Giving voice to widespread concerns about the pervasive influence of such an establishment inside and outside the bureaucracy, Richardson said: “If you’re going to shut the gate in respect of China, well, that’s fine provided we are prepared to accept that puts at risk more than $100 billion of exports that will impact on living standards of Australians. This is the problem when you try to wrap the totality of government under the umbrella of national security.”

 

Trade as a political weapon

Australia depends on China for one-third of its merchandise and services exports.

In the wake of Morrison’s diplomatic intervention, it did not take long for Beijing to exact crude penalties on an Australian government that had overreached.

China’s anti-dumping action against barley exporters has put in jeopardy trade worth about A$600 million a year. Its resort to technicalities to exclude meat shipments from four abattoirs has unnerved an entire industry.

Agricultural exporters are bracing themselves for further action. Australia’s lucrative dairy trade is vulnerable. Wine shipments are at risk. Wool sales might also be jeopardised.

China will have a long list of potential targets.

This includes thermal coal shipments. These were subjected last year to delays in coal carriers offloading cargo in the northern port of Dalian. Thermal coal from Indonesia and Russia was given preference.

At the time, it was assumed China was inflicting pain on the thermal coal industry in retaliation for Australia’s lobbying of its Five Eyes partners to exclude the Chinese telecommunications giant, Huawei, from a build-out of their 5G networks.

It is hard to exaggerate Beijing’s irritation over the Huawei intervention.

So what should the Morrison government do here that would be constructive diplomacy?

First, government officials need to get beyond a mindset that simplistically references Chinese bullying, as if this is a sufficient response to threats to Australia’s economic well-being.

The pressing question remains: how does Australia deal with a regional behemoth that seeks to bend a global rules-based order in its favour?

This is the reality we have to live with.

Morrison could do worse in the present situation than reset a clear policy towards China that defines Australia’s own interests in its own region.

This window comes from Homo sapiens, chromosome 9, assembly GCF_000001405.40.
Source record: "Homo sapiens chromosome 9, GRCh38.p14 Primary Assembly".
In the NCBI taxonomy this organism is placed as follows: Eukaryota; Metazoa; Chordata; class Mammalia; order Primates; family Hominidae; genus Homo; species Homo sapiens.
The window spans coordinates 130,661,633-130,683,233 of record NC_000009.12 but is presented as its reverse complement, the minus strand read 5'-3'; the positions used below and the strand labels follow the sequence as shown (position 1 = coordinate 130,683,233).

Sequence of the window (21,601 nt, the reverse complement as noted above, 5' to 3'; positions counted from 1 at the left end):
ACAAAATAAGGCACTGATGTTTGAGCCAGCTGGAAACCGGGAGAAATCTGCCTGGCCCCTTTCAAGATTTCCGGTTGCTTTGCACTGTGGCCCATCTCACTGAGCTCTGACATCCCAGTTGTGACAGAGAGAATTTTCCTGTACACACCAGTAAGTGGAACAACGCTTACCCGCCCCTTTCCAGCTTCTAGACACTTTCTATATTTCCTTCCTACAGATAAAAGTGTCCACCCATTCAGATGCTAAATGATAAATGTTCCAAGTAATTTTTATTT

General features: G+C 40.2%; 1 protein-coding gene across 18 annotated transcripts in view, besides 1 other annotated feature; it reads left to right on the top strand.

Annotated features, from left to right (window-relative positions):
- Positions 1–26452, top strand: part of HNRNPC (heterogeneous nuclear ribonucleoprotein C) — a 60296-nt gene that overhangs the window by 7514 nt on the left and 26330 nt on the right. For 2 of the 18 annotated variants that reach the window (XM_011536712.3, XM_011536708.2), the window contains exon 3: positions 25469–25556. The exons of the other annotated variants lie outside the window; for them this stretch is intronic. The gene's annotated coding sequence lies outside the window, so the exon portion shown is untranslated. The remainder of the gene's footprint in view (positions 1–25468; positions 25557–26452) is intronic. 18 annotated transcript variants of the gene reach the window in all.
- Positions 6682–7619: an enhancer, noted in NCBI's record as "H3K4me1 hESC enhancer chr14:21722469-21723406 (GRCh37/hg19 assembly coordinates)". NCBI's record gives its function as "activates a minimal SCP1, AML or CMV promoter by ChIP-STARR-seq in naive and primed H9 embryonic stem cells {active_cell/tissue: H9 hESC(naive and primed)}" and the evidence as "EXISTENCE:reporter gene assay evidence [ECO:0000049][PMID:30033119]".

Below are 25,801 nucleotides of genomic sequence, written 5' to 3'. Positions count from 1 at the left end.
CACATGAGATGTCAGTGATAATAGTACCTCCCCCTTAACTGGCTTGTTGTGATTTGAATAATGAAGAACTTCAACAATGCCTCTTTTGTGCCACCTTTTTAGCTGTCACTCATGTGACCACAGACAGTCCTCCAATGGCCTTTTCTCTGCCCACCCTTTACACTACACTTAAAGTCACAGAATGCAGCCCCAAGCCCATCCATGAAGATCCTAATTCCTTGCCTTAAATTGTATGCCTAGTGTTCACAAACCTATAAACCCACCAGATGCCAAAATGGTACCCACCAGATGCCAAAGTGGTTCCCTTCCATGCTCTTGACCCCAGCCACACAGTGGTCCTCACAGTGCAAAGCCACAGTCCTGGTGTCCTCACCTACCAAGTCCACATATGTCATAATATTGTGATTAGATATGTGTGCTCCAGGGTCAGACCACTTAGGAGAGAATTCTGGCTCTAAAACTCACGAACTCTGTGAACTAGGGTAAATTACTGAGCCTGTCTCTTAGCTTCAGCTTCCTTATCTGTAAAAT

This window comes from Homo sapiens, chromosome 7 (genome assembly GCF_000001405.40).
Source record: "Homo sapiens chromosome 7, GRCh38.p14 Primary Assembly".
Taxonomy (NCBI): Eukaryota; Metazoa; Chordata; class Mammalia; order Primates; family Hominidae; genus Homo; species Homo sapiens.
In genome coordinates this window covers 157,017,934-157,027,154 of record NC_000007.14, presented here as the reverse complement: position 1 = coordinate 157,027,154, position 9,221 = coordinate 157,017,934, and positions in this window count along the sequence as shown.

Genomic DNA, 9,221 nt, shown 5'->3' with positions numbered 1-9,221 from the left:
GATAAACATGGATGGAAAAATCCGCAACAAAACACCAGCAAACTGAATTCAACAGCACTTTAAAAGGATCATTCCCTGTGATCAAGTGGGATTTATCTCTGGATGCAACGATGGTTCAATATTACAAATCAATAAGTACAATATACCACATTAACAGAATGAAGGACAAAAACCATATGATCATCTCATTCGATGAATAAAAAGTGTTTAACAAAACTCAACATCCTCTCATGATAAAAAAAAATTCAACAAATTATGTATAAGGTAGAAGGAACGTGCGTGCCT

He should restate words he used in an Asialink speech early in his tenure. He said: “the government is fully aware of the complexity that is involved in our region and the challenges we face in the future And we are careful as a government to ensure that we don’t seek to make them any more complex than they need to be.”

Morrison should have listened to his own advice.

He might consider writing personally to China’s President Xi Jinping along these lines. He needs to ignore those in his immediate circle and on a cacophonous backbench who would argue relations with China are a zero-sum game.

They are not. There needs to be give and take. This is not yielding to Chinese bullying. This is common sense.

Common sense should put a dampener on a belief that, at the wave of a wand, “supply chains” linking Australia and China can be remodelled. This sort of naïve view loses sight of the fact that, for as long as it is possible to foresee, bulk commodities will form the staple of the trading relationship.

Given this, Morrison would be advised to cease acting like a global traffic cop in efforts to hold China to account for the coronavirus pandemic.

What Australia should be doing – and should have done in the first place – is support international efforts to bring about an inquiry. It will have early opportunity this week when the World Health Assembly considers a European Commission resolution along those lines.

Morrison needs to pay less attention to a China-obsessed national security establishment and give more credence to advisers who actually know something about China. Most importantly, he should stop digging.The Conversation

 

 

This article is republished from The Conversation under a Creative Commons license. Read the original article.